The scope of tax evasion in Jordan: Estimating the unseen

tax evasion
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tax evasion

Hamza Alakaleek

Hamza Alakaleek has graduate degrees in International Political Economy and International Business Law from Yarmouk University and University de Montreal with focus in Internet of Things, Artificial Intelligence and Data Protection.

Tax evasion poses a significant challenge to economic stability, entailing the deliberate underpayment or nonpayment of taxes mandated by law. While accurately gauging the full extent of this issue proves inherently complex, numerous studies and reports underscore its potential magnitude. It is crucial to distinguish between tax evasion, constituting the illegal underreporting or non-reporting of income to evade taxes, and tax loopholes, which are legal provisions within tax codes that enable individuals or entities to lessen their tax obligations. Due to its clandestine nature, pinpointing the precise scope of tax evasion presents inherent challenges.اضافة اعلان

In a 2021 report by the International Monetary Fund (IMF), it was observed that despite Jordan's efforts to broaden its tax base and enhance tax compliance, the nation relied on indirect taxes such as sales tax. The report emphasized the imperative of addressing tax evasion and bolstering the effectiveness of direct tax collection, notably income tax, for the nation's fiscal well-being. While the IMF report refrained from precisely quantifying tax evasion, it underscored the significance of tackling this issue and addressing loopholes to bolster Jordan's financial landscape.

Notably, these estimates may fluctuate depending on the methodological approaches employed and should be interpreted judiciously. While these estimations convey a concerning portrayal of tax evasion's repercussions on economic advancement and the delivery of public services in Jordan, it is essential to recognize the problem's origins and the strategies deployed to combat it. Despite the elusive nature of quantifying the financial hemorrhaging arising from this issue, available evidence substantiates the gravity of tax evasion and the inequitable utilization of tax avoidance schemes in Jordan.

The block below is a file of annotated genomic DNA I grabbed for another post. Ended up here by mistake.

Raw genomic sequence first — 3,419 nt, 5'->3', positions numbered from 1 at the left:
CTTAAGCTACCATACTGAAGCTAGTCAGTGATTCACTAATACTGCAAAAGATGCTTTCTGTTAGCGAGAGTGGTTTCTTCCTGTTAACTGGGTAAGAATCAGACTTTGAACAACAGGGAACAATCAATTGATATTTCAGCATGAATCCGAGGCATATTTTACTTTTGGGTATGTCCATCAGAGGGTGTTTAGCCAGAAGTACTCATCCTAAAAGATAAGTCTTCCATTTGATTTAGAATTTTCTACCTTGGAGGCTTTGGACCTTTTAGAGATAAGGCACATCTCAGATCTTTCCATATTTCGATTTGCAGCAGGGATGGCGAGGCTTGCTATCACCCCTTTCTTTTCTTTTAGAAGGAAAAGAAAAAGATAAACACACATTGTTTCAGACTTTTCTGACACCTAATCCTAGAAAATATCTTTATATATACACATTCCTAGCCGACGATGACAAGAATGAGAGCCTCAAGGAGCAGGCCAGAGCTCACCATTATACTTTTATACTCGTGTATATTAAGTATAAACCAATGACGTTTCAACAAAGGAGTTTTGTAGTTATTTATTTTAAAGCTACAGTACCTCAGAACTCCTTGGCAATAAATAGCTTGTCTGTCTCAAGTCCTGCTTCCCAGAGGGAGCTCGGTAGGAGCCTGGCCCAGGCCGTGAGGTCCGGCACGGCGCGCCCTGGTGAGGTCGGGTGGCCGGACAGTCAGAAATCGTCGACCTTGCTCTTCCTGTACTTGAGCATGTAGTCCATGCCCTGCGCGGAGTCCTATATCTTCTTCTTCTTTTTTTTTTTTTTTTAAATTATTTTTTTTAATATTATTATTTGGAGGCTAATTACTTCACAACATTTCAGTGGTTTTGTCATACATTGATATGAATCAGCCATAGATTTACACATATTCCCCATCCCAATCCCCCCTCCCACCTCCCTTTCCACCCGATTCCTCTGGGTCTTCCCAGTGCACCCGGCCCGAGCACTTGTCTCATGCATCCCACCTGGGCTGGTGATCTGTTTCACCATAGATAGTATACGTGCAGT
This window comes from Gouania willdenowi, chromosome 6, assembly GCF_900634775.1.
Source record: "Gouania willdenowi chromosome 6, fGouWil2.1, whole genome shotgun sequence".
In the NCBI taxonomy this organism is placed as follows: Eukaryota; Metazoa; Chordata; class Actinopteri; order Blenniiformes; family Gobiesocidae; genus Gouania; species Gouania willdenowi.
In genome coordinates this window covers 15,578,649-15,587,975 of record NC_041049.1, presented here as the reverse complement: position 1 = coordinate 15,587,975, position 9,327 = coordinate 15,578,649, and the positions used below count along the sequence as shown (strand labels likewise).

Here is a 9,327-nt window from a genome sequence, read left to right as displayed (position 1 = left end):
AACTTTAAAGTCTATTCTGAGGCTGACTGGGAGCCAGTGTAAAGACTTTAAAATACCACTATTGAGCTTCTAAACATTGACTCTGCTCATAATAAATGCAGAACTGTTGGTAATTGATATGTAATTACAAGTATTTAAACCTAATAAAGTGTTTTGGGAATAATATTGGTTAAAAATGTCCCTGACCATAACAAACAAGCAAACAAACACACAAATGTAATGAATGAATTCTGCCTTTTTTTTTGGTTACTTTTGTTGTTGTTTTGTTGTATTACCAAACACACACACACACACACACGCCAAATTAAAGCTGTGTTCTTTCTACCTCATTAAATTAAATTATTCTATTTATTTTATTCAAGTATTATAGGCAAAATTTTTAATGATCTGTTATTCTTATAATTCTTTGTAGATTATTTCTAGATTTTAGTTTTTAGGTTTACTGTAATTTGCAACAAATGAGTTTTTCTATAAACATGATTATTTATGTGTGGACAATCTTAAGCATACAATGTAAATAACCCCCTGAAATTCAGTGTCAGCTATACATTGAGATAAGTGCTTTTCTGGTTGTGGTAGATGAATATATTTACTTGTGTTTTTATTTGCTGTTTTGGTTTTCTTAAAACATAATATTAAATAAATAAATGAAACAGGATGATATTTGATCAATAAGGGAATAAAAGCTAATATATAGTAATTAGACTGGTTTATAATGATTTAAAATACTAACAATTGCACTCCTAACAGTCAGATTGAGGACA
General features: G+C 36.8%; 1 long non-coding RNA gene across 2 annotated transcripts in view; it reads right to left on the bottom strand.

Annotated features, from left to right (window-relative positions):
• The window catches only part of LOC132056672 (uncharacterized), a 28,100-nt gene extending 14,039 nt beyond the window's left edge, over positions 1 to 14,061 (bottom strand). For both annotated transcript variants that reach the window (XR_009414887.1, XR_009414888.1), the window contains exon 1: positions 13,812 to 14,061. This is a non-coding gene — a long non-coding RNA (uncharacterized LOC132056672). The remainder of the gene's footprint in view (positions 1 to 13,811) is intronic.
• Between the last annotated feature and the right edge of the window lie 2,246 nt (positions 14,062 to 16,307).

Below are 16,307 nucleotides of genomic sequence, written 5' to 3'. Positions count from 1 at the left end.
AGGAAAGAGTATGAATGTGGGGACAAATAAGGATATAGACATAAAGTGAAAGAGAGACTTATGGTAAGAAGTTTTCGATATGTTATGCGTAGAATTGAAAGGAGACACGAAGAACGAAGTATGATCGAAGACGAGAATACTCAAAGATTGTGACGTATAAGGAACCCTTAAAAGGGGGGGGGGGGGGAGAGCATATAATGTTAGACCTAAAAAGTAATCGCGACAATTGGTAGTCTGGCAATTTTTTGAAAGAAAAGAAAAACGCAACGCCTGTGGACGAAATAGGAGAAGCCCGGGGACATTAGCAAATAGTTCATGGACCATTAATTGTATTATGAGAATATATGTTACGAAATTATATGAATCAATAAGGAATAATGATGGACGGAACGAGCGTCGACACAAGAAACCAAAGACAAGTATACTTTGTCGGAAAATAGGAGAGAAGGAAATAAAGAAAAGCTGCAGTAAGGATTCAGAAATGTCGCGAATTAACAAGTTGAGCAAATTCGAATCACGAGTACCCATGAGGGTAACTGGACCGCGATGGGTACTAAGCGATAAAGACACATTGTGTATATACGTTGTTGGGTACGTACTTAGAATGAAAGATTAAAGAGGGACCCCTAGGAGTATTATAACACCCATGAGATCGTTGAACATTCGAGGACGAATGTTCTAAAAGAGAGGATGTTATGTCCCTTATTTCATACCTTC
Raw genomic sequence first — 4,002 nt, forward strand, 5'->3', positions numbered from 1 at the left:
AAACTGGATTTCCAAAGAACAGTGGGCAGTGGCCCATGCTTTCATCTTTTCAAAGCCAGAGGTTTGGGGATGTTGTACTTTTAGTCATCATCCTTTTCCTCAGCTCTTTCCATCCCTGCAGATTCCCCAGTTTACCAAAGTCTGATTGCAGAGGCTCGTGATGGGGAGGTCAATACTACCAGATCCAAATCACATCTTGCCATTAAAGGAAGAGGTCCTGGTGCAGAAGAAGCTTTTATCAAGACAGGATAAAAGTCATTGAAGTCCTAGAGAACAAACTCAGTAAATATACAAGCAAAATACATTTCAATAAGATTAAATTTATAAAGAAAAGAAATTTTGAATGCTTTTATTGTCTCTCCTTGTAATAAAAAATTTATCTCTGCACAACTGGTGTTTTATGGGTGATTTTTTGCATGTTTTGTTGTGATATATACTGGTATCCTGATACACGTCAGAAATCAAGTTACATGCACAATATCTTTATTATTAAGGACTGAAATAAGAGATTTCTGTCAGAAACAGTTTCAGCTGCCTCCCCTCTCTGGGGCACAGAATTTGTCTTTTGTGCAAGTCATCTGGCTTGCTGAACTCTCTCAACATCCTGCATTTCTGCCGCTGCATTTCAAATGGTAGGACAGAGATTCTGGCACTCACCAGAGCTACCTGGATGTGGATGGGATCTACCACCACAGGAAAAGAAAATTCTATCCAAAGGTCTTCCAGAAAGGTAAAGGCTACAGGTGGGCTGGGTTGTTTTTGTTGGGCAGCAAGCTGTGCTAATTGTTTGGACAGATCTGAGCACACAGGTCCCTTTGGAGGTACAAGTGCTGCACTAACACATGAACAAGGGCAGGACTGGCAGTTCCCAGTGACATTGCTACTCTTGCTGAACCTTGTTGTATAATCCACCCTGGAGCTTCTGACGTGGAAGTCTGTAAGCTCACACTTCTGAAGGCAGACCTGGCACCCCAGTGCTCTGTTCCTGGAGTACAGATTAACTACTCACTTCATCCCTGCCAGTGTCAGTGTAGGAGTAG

While the IMF report refrains from furnishing a specific numerical assessment of tax evasion cases in Jordan, it underscores an acknowledgment of the issue's severity, concentrating on the broader ramifications of loopholes and tax exemptions. In a report by the Jordan Strategy Forum (JSF), the estimated impact of combating tax evasion in Jordan approximated 2 percent of the gross domestic product (GDP), where the GDP is estimated at $52 billion. Consequently, over a billion dollars in revenue are forfeited due to unreported income tax liabilities, highlighting the substantial economic losses incurred.

Utilizing tax-saving strategies and leveraging legal provisions within Jordan's income law extends beyond the purview of small businesses and individuals. In fact, it is a practice observed among certain large corporations, exemplified by the strategic maneuvers employed by some Jordanian banks. These institutions exploit tax loopholes, notably through allocations for doubtful collections, in a manner that stretches the bounds of legal legitimacy.

One of the prevailing tactics is the use of doubtful debts, which are not issued by a court ruling but instead are only bad debts according to specified standards by the tax law. Although banks compensate for these lousy debts by insurance companies, per the arrangements concluded between banks and insurance companies, banks continue to pursue defaulting borrowers indefinitely. This occurs notwithstanding that these values are acquired from insurance companies in accordance with insurance contracts, where the loans are insured basically by the borrowers themselves, who pay the insurance amount on the loan as a prerequisite for loan approval. The doubtful debts are also tax-deductible from the banks' profits to determine the net taxable profit.

In alternative scenarios, banks incorporate allocations for doubtful debts into subsequent budgetary cycles or utilize active insurance proceeds originating from prior years to inflate profits artificially. This maneuver serves a dual purpose: enhancing profitability metrics and facilitating share sales, mergers, or the company's exit from the Jordanian market. It is noteworthy that Jordan's Income Law prohibits the revision of tax records beyond four years from the initial assessment year, underscoring the strategic timing employed by banks to evade audit review.

In conclusion, tax evasion impedes Jordan's economic stability, posing challenges beyond mere financial losses. The distinction between tax evasion and legal tax reduction strategies is crucial, highlighting the complexity of addressing this issue. Efforts to combat tax evasion must be multifaceted, encompassing legislative reforms, enhanced enforcement mechanisms, and improved data collection and analysis. By addressing these challenges head-on and implementing effective strategies, Jordan can safeguard its fiscal health and promote a fair and equitable tax system for all.

Views expressed by writers in this section are their own and do not necessarily reflect Jordan News' point of view.

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